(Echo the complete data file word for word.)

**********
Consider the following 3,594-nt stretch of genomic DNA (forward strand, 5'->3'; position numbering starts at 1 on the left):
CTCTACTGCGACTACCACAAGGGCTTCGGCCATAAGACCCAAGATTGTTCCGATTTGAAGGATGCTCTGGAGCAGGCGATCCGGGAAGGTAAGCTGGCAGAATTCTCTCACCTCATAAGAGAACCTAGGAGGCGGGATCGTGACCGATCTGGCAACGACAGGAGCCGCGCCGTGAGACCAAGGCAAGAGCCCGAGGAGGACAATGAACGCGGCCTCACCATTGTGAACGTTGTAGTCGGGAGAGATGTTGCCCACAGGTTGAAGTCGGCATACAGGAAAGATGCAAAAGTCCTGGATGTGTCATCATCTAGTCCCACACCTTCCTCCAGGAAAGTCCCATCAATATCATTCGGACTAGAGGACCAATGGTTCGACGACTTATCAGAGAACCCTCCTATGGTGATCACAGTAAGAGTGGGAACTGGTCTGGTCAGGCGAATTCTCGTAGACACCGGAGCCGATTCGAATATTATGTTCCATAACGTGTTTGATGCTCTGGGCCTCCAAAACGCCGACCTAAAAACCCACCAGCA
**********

Consider the following 3,594-nt stretch of genomic DNA (forward strand, 5'->3'; position numbering starts at 1 on the left):
CTCTACTGCGACTACCACAAGGGCTTCGGCCATAAGACCCAAGATTGTTCCGATTTGAAGGATGCTCTGGAGCAGGCGATCCGGGAAGGTAAGCTGGCAGAATTCTCTCACCTCATAAGAGAACCTAGGAGGCGGGATCGTGACCGATCTGGCAACGACAGGAGCCGCGCCGTGAGACCAAGGCAAGAGCCCGAGGAGGACAATGAACGCGGCCTCACCATTGTGAACGTTGTAGTCGGGAGAGATGTTGCCCACAGGTTGAAGTCGGCATACAGGAAAGATGCAAAAGTCCTGGATGTGTCATCATCTAGTCCCACACCTTCCTCCAGGAAAGTCCCATCAATATCATTCGGACTAGAGGACCAATGGTTCGACGACTTATCAGAGAACCCTCCTATGGTGATCACAGTAAGAGTGGGAACTGGTCTGGTCAGGCGAATTCTCGTAGACACCGGAGCCGATTCGAATATTATGTTCCATAACGTGTTTGATGCTCTGGGCCTCCAAAACGCCGACCTAAAAACCCACCAGCA